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Talk about Greece leaving the Euro has been reignited by the recent election of Syrzia, with some again talking about how it is practically inevitable.

Why are these people viewing a Greek default as likely triggering an exit from the Euro? Couldn't Greece simply default on its debt and continue to use the Euro? Would this trigger the ECB to freeze the accounts of Greek banks (and if so, why?).

I understand why moving to a local currency, which can be devalued, might make sense for a country that needs economic stimulation. But I don't understand the direct cause-and-effect from a sovereign default to an exit from the Euro.

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What exactly do you mean here when you say by "leaving the Euro"? Unable to use the Euro in domestic transactions? The European Central Bank forbidding the use Greek government debt as collateral for loans? There are lots of different issues here. There are also many countries that "use" the Euro without being "in" the Euro, either using it directly like the Vatican or pegged like Denmark . – BKay Jun 30 at 18:37

2 Answers 2

Until the euro remains the official currency, the public and private sector in Greece have to pay wages and invoices in euro. They're also paying external debt in euros. But euros are fleeing the country and the banking system. And Greece can't print more of them. It means that firms and people have less and less liquidity.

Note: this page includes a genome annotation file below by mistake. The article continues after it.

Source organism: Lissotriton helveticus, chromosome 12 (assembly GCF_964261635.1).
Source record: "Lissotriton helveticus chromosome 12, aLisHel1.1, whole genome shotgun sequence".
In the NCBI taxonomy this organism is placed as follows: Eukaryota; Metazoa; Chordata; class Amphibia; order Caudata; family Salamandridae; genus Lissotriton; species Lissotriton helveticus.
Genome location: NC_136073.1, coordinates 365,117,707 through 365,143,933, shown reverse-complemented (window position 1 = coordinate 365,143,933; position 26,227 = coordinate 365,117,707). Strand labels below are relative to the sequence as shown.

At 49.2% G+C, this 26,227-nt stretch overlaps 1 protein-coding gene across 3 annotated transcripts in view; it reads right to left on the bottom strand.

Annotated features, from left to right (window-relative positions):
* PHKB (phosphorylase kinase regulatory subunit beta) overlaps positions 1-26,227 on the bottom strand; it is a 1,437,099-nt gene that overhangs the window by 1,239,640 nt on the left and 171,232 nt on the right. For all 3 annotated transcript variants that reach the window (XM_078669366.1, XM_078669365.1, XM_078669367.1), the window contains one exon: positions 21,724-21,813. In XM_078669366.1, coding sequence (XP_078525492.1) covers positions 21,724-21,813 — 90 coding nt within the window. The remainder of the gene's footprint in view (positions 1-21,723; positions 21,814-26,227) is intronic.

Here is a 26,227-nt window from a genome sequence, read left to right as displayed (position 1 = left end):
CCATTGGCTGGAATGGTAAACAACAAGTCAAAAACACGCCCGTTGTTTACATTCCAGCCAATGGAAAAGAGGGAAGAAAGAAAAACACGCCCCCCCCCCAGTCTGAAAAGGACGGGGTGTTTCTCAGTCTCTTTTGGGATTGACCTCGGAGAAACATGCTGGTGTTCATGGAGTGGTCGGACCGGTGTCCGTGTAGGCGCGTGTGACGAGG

To escape the barter economy, Greece needs some sort of money that can circulate legally within the country. And this money needs to be printed without ECB's permission. So, this is the exit everyone discusses. Notice that no one, in fact, takes away the euros. Two currencies may coexist.

And what's the default everyone is talking about? Just a failure to keep up with the payment schedule, mostly to the IMF. It says nothing about how much of its public debt Greece will never pay. So, it depends on the negotiations whether the creditors will agree to stretch the payments or reduce the interest rate.

This default is not directly related to this exit. But both depend on how much euros the country gets from abroad. Until export is weak, the IMF/EU credit line remains an important source of euros. The failing negotiations regarding this line may cause both default (on public and private debts) and the exit.

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I think the key thing is that the ECB stops providing banks with euros, which means that they will not be able to create money or deal with bank runs. But what specifically will trigger the ECB to cut the banks off and why? – SkinnyJ Jun 30 at 19:21
@SkinnyJ According to… , the ECB stopped providing Greek banks with liquidity from "early February". – Anton Tarasenko Jul 3 at 11:50

As far as I recall, you're dead on: they don't have to. The contracts don't allow for "some countries kicking others out of the Euro Zone", they never envisioned this scenario when writing them.

On the other side, Greece can, and should, leave on its own. Sharing the currency is hurting them economically, the only reason they're not is that the continuous inflow of loans is preferred over leaving the zone. But if Greece really defaults, I don't think there will be any more lending in the short run. And then really there is no reason for Greece to stay.

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